For most of us, Friday the 13th is just a day to roll our eyes. But there's actually a lot of money being made and lost on this three-times-a-year heebee jeebee fest. Jillian Seaton explains.
Even though they only occur up to 3 times a year at most, Fridays occurring on the 13th of the month are notorious. Though superstitions may seem silly, many take them quite seriously. Even large-scale hotels will tend to omit the existence of a 13th floor all together, opting instead for a 12, 12A, 14, or skipping from 12 to 14 completely. But why? It’s just a number, and just a day, right?
According to the Stress Management Center and Phobia Institute in Asheville, North Carolina, an estimated 17 to 21 million people in the United States are affected by a fear of Friday the 13th, also known as friggatriskaidekaphobia, making it the most feared day and date in history. Some people are so paralyzed by this fear that they avoid their normal routines in doing business, taking flights or even getting out of bed. According to Doctor Donald Dossey of the Stress Management and Phobia Institute,
“It’s been estimated that [U.S] $800 or $900 million is lost in business on this day.”
That’s a pretty hefty sum of money, if you ask me. But what is it exactly that makes people dread this day to such an extreme extent?
Honestly – we aren’t 100% certain. Theories stemming from the last supper, the Stock Market crash, numerology, and even our favorite required high school reading, The Canterbury Tales, float around; however, according to folklorists, there is no written evidence for a “Friday the 13th” superstition before the 19th century.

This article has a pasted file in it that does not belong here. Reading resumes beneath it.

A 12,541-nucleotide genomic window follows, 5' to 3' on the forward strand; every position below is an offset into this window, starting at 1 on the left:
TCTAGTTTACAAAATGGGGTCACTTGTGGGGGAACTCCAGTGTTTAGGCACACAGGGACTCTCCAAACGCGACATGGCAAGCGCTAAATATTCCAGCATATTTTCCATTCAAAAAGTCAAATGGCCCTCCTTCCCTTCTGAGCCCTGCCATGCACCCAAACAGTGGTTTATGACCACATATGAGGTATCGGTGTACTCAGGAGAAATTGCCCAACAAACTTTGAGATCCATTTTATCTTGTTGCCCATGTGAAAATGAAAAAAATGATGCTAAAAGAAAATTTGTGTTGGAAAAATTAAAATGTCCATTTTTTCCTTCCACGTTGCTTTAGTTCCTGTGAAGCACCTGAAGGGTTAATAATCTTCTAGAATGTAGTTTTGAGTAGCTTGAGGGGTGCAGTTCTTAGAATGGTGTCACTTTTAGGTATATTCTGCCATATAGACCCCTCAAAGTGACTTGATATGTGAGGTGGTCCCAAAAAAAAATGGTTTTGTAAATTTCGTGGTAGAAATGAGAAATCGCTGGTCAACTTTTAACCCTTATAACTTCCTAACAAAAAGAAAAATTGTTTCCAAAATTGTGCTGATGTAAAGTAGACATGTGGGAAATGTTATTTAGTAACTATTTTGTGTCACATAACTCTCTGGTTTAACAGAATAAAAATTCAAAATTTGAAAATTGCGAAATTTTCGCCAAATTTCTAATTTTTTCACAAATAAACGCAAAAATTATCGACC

One common theory holds that the superstition is really a modern mixture of two older superstitions, claiming thirteen as an unlucky number and Friday as an unlucky day. That’s right – the one day of the workweek we look forward to and anticipate more than any other is actually a doomed day of bad fortune. How do you like them apples?
Let’s not get bent out of shape over this, though. Granted, I grew up having a black cat as a pet/stand in best friend until I was 9 years old and have always thought skulls are pretty, so maybe I’m a little on the creepy side to begin with – but superstitious days can be fun! If we can’t find a way to sleep through it or avoid it, why not make the most of it?
Hollywood has been feeding off the Friday the 13th superstition for years ranging from Black Sabbath’s debut album to the classic Friday the 13th horror slasher series, in which five of the twelve total films (including the most recent edition released in 2009), all having release dates on a Friday the 13th. Gimmicky, sure, but fun, right?
2012 is no exception! Today, the horror/comedy The Cabin in the Woods, starring Drew Goddard and Joss Whedon makes its debut at Regal Henrietta, Culver Ridge, Greece Ridge, and Eastview, AMC Loews Webster, and Tinseltown, sure to pack theatres full with Friday the 13th scream-seekers and popcorn lovers alike.
This Friday the 13th, don’t hide under your covers! Grab your favorite black cat, smash a mirror, walk under a ladder, open an umbrella indoors, and check out some cheap cinematic thrills! After all, it’s all in good fun – right?